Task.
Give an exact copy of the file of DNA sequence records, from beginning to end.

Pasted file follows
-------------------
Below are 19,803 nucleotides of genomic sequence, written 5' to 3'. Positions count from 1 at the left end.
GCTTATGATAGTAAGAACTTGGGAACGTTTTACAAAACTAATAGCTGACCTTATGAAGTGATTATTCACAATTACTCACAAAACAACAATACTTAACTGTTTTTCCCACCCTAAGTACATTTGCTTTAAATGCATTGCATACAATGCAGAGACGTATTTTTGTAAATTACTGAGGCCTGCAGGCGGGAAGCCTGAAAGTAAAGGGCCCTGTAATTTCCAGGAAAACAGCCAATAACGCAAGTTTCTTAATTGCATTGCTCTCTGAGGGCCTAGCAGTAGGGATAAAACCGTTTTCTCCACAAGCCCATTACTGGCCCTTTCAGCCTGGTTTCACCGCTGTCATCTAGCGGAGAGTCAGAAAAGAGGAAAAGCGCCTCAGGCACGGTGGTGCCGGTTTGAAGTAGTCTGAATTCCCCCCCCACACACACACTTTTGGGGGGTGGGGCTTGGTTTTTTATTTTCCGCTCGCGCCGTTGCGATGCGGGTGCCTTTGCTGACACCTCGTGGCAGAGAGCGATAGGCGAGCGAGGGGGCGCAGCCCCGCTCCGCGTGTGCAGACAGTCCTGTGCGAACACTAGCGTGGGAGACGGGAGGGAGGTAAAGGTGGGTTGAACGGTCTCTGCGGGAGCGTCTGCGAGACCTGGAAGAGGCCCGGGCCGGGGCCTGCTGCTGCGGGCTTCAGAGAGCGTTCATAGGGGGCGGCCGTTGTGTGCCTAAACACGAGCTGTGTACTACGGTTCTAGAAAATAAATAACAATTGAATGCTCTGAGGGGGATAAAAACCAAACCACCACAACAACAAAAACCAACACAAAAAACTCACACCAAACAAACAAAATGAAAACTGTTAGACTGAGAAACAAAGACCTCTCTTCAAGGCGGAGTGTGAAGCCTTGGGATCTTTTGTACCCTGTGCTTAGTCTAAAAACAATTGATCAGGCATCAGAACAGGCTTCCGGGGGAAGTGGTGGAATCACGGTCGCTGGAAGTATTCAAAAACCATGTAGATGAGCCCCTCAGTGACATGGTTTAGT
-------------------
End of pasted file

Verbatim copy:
Below are 19,803 nucleotides of genomic sequence, written 5' to 3'. Positions count from 1 at the left end.
GCTTATGATAGTAAGAACTTGGGAACGTTTTACAAAACTAATAGCTGACCTTATGAAGTGATTATTCACAATTACTCACAAAACAACAATACTTAACTGTTTTTCCCACCCTAAGTACATTTGCTTTAAATGCATTGCATACAATGCAGAGACGTATTTTTGTAAATTACTGAGGCCTGCAGGCGGGAAGCCTGAAAGTAAAGGGCCCTGTAATTTCCAGGAAAACAGCCAATAACGCAAGTTTCTTAATTGCATTGCTCTCTGAGGGCCTAGCAGTAGGGATAAAACCGTTTTCTCCACAAGCCCATTACTGGCCCTTTCAGCCTGGTTTCACCGCTGTCATCTAGCGGAGAGTCAGAAAAGAGGAAAAGCGCCTCAGGCACGGTGGTGCCGGTTTGAAGTAGTCTGAATTCCCCCCCCACACACACACTTTTGGGGGGTGGGGCTTGGTTTTTTATTTTCCGCTCGCGCCGTTGCGATGCGGGTGCCTTTGCTGACACCTCGTGGCAGAGAGCGATAGGCGAGCGAGGGGGCGCAGCCCCGCTCCGCGTGTGCAGACAGTCCTGTGCGAACACTAGCGTGGGAGACGGGAGGGAGGTAAAGGTGGGTTGAACGGTCTCTGCGGGAGCGTCTGCGAGACCTGGAAGAGGCCCGGGCCGGGGCCTGCTGCTGCGGGCTTCAGAGAGCGTTCATAGGGGGCGGCCGTTGTGTGCCTAAACACGAGCTGTGTACTACGGTTCTAGAAAATAAATAACAATTGAATGCTCTGAGGGGGATAAAAACCAAACCACCACAACAACAAAAACCAACACAAAAAACTCACACCAAACAAACAAAATGAAAACTGTTAGACTGAGAAACAAAGACCTCTCTTCAAGGCGGAGTGTGAAGCCTTGGGATCTTTTGTACCCTGTGCTTAGTCTAAAAACAATTGATCAGGCATCAGAACAGGCTTCCGGGGGAAGTGGTGGAATCACGGTCGCTGGAAGTATTCAAAAACCATGTAGATGAGCCCCTCAGTGACATGGTTTAGT